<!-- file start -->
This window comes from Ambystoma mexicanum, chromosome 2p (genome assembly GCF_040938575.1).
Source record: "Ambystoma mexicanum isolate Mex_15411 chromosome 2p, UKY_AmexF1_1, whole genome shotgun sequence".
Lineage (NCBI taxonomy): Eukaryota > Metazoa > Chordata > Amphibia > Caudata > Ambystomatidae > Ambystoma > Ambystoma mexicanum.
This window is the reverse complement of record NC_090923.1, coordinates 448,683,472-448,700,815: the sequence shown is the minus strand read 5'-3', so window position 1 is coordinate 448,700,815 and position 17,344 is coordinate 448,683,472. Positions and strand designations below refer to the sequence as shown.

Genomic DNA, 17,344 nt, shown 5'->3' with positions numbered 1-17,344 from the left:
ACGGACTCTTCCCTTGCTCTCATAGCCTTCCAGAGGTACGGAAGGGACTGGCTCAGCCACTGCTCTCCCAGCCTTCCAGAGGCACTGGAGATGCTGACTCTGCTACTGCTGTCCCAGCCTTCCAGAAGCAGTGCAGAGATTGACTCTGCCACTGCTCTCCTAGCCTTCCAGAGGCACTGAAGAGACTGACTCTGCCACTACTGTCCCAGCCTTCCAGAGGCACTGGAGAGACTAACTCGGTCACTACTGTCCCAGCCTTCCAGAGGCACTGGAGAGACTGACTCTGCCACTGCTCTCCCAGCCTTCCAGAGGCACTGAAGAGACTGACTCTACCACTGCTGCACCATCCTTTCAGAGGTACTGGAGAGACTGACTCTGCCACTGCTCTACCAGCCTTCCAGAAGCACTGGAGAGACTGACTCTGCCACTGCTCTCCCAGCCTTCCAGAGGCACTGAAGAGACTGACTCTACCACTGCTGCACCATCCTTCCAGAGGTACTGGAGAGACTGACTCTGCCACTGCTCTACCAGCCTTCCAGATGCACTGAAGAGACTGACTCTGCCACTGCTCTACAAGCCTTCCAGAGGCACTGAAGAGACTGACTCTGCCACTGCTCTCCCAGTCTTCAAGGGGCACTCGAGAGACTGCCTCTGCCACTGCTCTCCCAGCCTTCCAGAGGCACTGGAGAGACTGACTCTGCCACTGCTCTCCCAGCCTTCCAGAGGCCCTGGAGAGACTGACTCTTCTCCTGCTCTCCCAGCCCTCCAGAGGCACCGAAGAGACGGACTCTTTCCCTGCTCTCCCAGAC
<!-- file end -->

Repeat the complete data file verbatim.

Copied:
This window comes from Ambystoma mexicanum, chromosome 2p (genome assembly GCF_040938575.1).
Source record: "Ambystoma mexicanum isolate Mex_15411 chromosome 2p, UKY_AmexF1_1, whole genome shotgun sequence".
Lineage (NCBI taxonomy): Eukaryota > Metazoa > Chordata > Amphibia > Caudata > Ambystomatidae > Ambystoma > Ambystoma mexicanum.
This window is the reverse complement of record NC_090923.1, coordinates 448,683,472-448,700,815: the sequence shown is the minus strand read 5'-3', so window position 1 is coordinate 448,700,815 and position 17,344 is coordinate 448,683,472. Positions and strand designations below refer to the sequence as shown.

Genomic DNA, 17,344 nt, shown 5'->3' with positions numbered 1-17,344 from the left:
ACGGACTCTTCCCTTGCTCTCATAGCCTTCCAGAGGTACGGAAGGGACTGGCTCAGCCACTGCTCTCCCAGCCTTCCAGAGGCACTGGAGATGCTGACTCTGCTACTGCTGTCCCAGCCTTCCAGAAGCAGTGCAGAGATTGACTCTGCCACTGCTCTCCTAGCCTTCCAGAGGCACTGAAGAGACTGACTCTGCCACTACTGTCCCAGCCTTCCAGAGGCACTGGAGAGACTAACTCGGTCACTACTGTCCCAGCCTTCCAGAGGCACTGGAGAGACTGACTCTGCCACTGCTCTCCCAGCCTTCCAGAGGCACTGAAGAGACTGACTCTACCACTGCTGCACCATCCTTTCAGAGGTACTGGAGAGACTGACTCTGCCACTGCTCTACCAGCCTTCCAGAAGCACTGGAGAGACTGACTCTGCCACTGCTCTCCCAGCCTTCCAGAGGCACTGAAGAGACTGACTCTACCACTGCTGCACCATCCTTCCAGAGGTACTGGAGAGACTGACTCTGCCACTGCTCTACCAGCCTTCCAGATGCACTGAAGAGACTGACTCTGCCACTGCTCTACAAGCCTTCCAGAGGCACTGAAGAGACTGACTCTGCCACTGCTCTCCCAGTCTTCAAGGGGCACTCGAGAGACTGCCTCTGCCACTGCTCTCCCAGCCTTCCAGAGGCACTGGAGAGACTGACTCTGCCACTGCTCTCCCAGCCTTCCAGAGGCCCTGGAGAGACTGACTCTTCTCCTGCTCTCCCAGCCCTCCAGAGGCACCGAAGAGACGGACTCTTTCCCTGCTCTCCCAGAC